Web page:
Getting it right

In 1633, the Roman Inquisition formally charged the astronomer Galileo Galilei with heresy for holding the belief that the Earth revolved around the sun. The Church’s qualms, of course, were not with the accuracy of Galileo’s evidence or the methodology used to gather and analyze it; rather, Papal authorities saw the heliocentric model of the universe as an ideological affront. In a letter to his contemporary Kepler, Galileo complained that many of the Jesuit astronomers who objected to his theories refused even to look into his telescopes, despite frequent invitations to do so.

Though it took until 1992, the Church has reversed its condemnation of Galileo. However, the collection and presentation of objective data are still being confused with the ideological advocacy of the data’s implications. Nowhere in recent memory has this conflation been more apparent than in the United States presidential election.

Former baseball statistician Nate Silver made a name for himself by correctly predicting the winner in 49 of 50 states in the 2008 election – as well as the winner of every senate race – on his blog FiveThirtyEight. The principle difference between his method and those utilized by nearly every other pundit and talking head in the political media is that instead of relying on “gut feeling” and other subjective cues, Silver relies solely on numbers.

Amazingly, the stunning accuracy of Silver’s 2008 predictions did not cause other pundits to rethink their methodologies and phase out forecasting based on subjectivity and superstition. In 2012, the reality was quite the opposite. When reliant on subjective cues, a forecaster can use a prediction to reaffirm his or her ideology, and that’s exactly what happened. Republicans pundits predicted a Republican win, not because they had access to different data, but instead because that’s what they wanted to happen.

Former Reagan speechwriter Peggy Noonan made the following case for a Romney landslide in a Wall Street Journal blog post: “All the vibrations are right.” She asks, “Is it possible this whole thing is playing out before our eyes and we’re not really noticing because we’re too busy looking at data on paper instead of what’s in front of us?” Rather than data on paper, she cites the number of Romney yard signs she saw on a trip to Florida, the energy of the Republican’s supporters at rallies, and Obama’s distracted look at a charity dinner.

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Countless other conservative media figures made similar predictions. “The average pollster is either biased or has terrible gut instincts” wrote Wayne Allyn Root in the Washington Times. “I have a history of predicting political winners and losers without ever taking a poll. I just take the pulse of the thousands of people I know… What I see and hear is a coming Mitt Romney landslide.”

Patent dismissals of polling data allowed these pundits to make whatever prognostications best served their belief systems. Many high-profile members of the conservative media ignorantly assumed Silver was doing the same. Like Rome to Galileo, they likened his objective data to an ideological manifesto based on the data’s implications. Because Silver had long predicted an Obama win, conservatives attacked Silver as a partisan demagogue, attempting to advance liberal agenda through his predictions. Referring directly to Silver, MSNBC’s Joe Scarborough remarked that “anybody that thinks that this race is anything but a tossup right now is such an ideologue, they should be kept away from typewriters, computers, laptops and microphones for the next 10 days, because they’re jokes.” Scarborough cites his “gut” in a Politico column as a source for the tossup analysis. On top of disputing the possibility that Silver would repeat his 2008 success, UnSkewedPolls.com’s Dean Chambers noted that “Nate Silver is a man of very small stature, a thin and effeminate man with a soft-sounding voice that sounds almost exactly like the ‘Mr. New Castrati’ voice used by Rush Limbaugh on his program.” Chambers predicted a comfortable Romney win. David Brooks of the New York Times charged, “If you tell me you think you can quantify an event that is about to happen… I think you think you are a wizard.”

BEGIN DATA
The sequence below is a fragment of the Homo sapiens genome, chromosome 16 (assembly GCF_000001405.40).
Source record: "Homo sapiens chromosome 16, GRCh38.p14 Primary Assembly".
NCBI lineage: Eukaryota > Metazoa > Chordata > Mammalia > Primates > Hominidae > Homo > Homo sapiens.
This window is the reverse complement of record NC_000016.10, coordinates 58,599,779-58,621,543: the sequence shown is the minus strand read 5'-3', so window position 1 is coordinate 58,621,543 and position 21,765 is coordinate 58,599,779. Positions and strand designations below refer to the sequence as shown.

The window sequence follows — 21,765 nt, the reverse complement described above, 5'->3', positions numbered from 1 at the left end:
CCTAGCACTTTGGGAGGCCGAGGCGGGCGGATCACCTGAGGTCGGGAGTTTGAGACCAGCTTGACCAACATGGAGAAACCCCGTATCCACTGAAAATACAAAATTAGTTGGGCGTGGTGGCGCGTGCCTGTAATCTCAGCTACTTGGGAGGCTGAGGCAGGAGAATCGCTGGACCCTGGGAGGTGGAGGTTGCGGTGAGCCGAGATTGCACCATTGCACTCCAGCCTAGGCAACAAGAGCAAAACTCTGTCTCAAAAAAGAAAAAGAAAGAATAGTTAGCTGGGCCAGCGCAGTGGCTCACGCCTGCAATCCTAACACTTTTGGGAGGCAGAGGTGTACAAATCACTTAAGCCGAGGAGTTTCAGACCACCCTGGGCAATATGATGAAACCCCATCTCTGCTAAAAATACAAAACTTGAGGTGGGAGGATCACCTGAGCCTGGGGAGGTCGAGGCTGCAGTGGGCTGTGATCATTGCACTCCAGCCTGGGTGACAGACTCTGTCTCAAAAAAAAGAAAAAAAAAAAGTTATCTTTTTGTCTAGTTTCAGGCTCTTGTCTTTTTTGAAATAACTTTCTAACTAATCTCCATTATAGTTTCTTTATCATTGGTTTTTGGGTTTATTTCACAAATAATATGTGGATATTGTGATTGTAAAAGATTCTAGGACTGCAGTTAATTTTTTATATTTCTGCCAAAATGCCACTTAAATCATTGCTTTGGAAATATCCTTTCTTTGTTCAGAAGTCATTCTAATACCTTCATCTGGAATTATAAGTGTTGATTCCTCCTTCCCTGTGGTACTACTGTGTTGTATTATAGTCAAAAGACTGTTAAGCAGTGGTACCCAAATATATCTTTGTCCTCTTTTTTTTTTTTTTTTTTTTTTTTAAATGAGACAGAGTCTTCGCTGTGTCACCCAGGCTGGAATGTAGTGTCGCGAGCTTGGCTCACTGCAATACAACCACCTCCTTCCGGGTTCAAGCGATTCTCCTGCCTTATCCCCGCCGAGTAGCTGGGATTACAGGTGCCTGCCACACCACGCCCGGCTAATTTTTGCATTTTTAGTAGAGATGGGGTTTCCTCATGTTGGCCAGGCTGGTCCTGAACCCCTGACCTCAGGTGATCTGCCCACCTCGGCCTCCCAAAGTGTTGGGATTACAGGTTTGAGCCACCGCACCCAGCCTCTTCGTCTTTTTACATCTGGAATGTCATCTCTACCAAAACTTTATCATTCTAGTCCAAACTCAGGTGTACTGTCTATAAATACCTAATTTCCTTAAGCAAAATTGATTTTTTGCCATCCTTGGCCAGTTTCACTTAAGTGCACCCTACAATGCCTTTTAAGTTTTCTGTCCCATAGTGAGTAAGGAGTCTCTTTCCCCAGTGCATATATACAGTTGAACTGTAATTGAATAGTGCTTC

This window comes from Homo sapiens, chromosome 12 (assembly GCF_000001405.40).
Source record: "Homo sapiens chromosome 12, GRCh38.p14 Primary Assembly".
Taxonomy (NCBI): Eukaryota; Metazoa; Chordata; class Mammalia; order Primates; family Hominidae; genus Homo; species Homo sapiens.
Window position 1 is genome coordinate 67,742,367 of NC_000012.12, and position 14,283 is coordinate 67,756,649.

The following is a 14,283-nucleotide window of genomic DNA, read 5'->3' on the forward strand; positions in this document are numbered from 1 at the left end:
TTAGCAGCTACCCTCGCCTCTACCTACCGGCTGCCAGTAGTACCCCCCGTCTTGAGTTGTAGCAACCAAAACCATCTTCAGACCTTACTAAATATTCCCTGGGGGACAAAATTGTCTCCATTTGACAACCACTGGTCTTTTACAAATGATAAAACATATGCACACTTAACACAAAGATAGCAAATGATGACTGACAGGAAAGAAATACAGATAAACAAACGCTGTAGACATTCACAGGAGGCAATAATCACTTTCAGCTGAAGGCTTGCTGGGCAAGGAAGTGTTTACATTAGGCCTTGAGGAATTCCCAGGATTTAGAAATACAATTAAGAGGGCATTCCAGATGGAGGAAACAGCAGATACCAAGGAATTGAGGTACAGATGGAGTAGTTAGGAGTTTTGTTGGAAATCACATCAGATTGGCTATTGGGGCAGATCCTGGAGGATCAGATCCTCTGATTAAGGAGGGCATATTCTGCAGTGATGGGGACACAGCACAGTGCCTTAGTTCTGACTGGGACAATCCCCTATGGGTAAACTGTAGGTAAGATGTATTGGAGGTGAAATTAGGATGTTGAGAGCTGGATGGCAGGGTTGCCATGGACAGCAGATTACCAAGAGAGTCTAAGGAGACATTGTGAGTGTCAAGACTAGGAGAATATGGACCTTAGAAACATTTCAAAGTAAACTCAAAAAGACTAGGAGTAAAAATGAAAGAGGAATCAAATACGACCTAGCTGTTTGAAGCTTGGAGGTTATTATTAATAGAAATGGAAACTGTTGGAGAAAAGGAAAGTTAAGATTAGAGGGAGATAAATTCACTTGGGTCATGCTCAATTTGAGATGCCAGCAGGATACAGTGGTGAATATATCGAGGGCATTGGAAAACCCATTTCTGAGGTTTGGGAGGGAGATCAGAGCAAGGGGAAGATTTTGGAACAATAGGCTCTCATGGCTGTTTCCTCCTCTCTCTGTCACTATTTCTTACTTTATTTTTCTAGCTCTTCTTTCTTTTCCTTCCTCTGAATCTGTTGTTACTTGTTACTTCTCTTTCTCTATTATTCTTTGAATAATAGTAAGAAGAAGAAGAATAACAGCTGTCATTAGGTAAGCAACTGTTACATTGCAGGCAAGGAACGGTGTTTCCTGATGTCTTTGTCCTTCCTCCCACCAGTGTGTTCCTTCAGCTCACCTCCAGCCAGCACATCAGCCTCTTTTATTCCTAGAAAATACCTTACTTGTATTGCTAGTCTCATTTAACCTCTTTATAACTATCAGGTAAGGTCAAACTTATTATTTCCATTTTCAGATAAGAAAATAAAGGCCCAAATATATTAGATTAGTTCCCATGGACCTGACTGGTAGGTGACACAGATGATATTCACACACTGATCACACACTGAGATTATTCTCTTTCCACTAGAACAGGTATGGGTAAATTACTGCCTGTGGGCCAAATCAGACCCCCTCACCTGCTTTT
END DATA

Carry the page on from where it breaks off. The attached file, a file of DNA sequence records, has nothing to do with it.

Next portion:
Legitimate complaints about Silver’s methodology were vanishingly rare. The reactions to Silver’s predictions betrayed a fundamental misunderstanding of data and mathematics. Comments indicating poor comprehension of statistics were common, and those that conflated data with ideological advocacy were ubiquitous.

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Brooks got it wrong. Silver was not the self-assessed wizard. If a pundit could make an accurate prediction based on “vibrations” or “gut feeling,” a letter from Hogwarts might be in order. No, Silver’s predictions were not the stuff of magic. He simply aggregated polling data and converted the figures into probable electoral votes, with no room to factor in either his personal politics or his indigestion.

And yet it moves. The Earth revolves around the sun, and Silver correctly predicted the winner of all 50 states. This was a landslide in the contest of mathematics versus superstition. Gut feelings most likely will not graciously concede defeat anytime soon, but there are glimmers of progress. Sales of Silver’s book The Signal and the Noise: Why So Many Predictions Fail – But Some Don’t have skyrocketed in recent days. Quantitative election analysts Drew Linzer and Sam Wang, whose predictions proved almost as accurate as Silver’s, have also benefitted from increased visibility. Perhaps a heightened interest in data science will afford the public a better understanding of predictions. Most importantly, Obama’s affordable healthcare laws should allow more Americans to cure those curious premonitory feelings of the gut.